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Is f Differentiable? - Vector Calculus

  1. Sep 27, 2006 #1
    I have a problem regarding the function f (x,y) = {x*y*(x^2-y^2)/(x^2+y^2) if (x,y)!=(0,0) and f(x,y)=0 if (x,y)=(0,0).

    I am asked if this function is differentiable. Running it through a graphing program it looks differentiable. I know the partial derivatives of it in terms of x and y are 0 and 0 respectively and I know that a function is differentiable at (0,0) if fx(0,0) and fy(0,0) exists which they do and if lim (x,y)->(0,0) [f(x,y)-h(x,y)/||(x,y)-(a,b)||]=0 where h(x,y) describes the tangent plane of the function at point (a,b) or in our case (0,0).

    So after a lot of algebra which I will not repeat here using the above definition I boil it all down to lim (x,y)->(0,0) [x*y*(x^2-y^2)/sqrt(x^2+y^2)] and the question is does this = 0? I have tried to prove it is using delta epsilon proofs but I just get a bunch of gibberish unless I am doing something wrong, I might be I am not sure and I have also tried to prove this is wrong by trying to come into (0,0) at some odd angle like y=mx and showing it doesn't = 0 but all attempts have failed. Help.
  2. jcsd
  3. Sep 28, 2006 #2
    Bump, anyone?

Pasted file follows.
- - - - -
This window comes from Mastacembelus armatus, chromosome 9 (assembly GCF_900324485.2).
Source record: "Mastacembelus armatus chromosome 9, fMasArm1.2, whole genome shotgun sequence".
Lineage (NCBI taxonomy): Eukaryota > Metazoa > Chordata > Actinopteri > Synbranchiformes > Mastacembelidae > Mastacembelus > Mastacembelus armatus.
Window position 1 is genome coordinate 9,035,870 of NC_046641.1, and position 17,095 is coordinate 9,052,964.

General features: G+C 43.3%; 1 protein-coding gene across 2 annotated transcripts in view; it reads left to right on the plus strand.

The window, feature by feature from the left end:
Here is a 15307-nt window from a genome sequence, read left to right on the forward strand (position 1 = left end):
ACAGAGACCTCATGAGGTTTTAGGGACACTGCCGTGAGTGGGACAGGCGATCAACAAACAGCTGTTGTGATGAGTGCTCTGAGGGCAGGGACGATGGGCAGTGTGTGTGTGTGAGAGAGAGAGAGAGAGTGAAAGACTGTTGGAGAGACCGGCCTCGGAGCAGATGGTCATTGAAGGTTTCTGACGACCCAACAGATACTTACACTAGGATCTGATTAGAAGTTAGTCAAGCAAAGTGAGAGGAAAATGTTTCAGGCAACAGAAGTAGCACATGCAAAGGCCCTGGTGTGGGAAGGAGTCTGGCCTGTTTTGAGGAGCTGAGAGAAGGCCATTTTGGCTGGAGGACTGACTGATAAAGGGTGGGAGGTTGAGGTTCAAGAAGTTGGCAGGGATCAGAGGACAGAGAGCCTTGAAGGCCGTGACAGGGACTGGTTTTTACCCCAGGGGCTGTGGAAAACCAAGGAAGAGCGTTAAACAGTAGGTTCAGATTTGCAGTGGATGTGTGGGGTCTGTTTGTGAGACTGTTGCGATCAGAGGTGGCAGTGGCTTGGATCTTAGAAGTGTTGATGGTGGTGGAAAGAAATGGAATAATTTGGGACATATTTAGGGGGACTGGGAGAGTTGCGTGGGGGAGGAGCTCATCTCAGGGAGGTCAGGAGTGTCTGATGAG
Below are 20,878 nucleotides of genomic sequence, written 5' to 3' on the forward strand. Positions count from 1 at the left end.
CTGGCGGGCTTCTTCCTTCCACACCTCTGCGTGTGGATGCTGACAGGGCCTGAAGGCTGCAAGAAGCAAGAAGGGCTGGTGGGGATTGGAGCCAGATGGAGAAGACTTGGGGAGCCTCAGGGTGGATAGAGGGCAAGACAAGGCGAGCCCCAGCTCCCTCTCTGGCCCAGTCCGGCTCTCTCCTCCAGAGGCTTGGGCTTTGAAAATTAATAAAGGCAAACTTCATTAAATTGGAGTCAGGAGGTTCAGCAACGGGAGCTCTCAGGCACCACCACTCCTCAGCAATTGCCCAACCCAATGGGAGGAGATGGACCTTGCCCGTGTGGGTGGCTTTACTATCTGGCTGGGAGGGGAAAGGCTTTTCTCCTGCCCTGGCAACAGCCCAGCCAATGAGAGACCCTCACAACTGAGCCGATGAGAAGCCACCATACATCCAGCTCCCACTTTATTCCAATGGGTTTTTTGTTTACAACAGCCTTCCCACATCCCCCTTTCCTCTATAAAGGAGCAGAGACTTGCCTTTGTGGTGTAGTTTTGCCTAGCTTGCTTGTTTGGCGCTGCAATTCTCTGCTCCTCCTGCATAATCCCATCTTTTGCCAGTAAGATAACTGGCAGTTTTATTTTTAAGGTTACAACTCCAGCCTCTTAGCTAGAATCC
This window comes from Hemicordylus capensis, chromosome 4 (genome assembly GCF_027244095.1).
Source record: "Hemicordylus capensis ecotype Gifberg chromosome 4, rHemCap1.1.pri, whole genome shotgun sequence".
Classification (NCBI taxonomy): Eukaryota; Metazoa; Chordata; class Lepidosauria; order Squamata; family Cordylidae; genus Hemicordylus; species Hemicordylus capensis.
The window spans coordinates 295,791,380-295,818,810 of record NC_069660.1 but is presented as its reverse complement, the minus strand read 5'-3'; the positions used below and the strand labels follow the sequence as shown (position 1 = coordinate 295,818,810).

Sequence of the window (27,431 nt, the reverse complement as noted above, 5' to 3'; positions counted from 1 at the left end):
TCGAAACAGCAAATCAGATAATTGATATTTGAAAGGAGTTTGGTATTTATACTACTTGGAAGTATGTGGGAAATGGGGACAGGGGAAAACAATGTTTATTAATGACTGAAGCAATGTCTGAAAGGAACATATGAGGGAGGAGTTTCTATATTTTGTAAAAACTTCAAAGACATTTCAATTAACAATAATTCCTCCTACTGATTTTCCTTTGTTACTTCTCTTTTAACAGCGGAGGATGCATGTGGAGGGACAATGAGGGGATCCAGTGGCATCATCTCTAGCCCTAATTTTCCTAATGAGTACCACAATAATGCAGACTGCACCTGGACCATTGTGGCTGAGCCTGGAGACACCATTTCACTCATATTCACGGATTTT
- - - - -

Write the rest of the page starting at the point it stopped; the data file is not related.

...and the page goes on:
4. Sep 28, 2006 #3


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    The simplest thing to do with limits of functions of two variables at (0, 0) is convert to polar coordinates. That way the single variable r gives the distance from (0,0). If the limit as r goes to 0 is independent of [itex]\theta[/itex] then the limit as (x,y)-> (0,0) exists and is that value.
  5. Sep 28, 2006 #4
    \left| {\frac{{xy\left( {x^2 - y^2 } \right)}}{{\sqrt {x^2 + y^2 } }} - 0} \right|

    \le \left| {\frac{{x\sqrt {x^2 + y^2 } \left( {x^2 - y^2 } \right)}}{{\sqrt {x^2 + y^2 } }}} \right|

    = \left| x \right|\left| {x^2 - y^2 } \right|

    \le \left| x \right|\left( {\left| x \right|^2 + \left| y \right|^2 } \right)

    \le \sqrt {x^2 + y^2 } \left[ {\left( {x^2 + y^2 } \right) + \left( {x^2 + y^2 } \right)} \right]

    What's between zero and delta? (refer to the definition)
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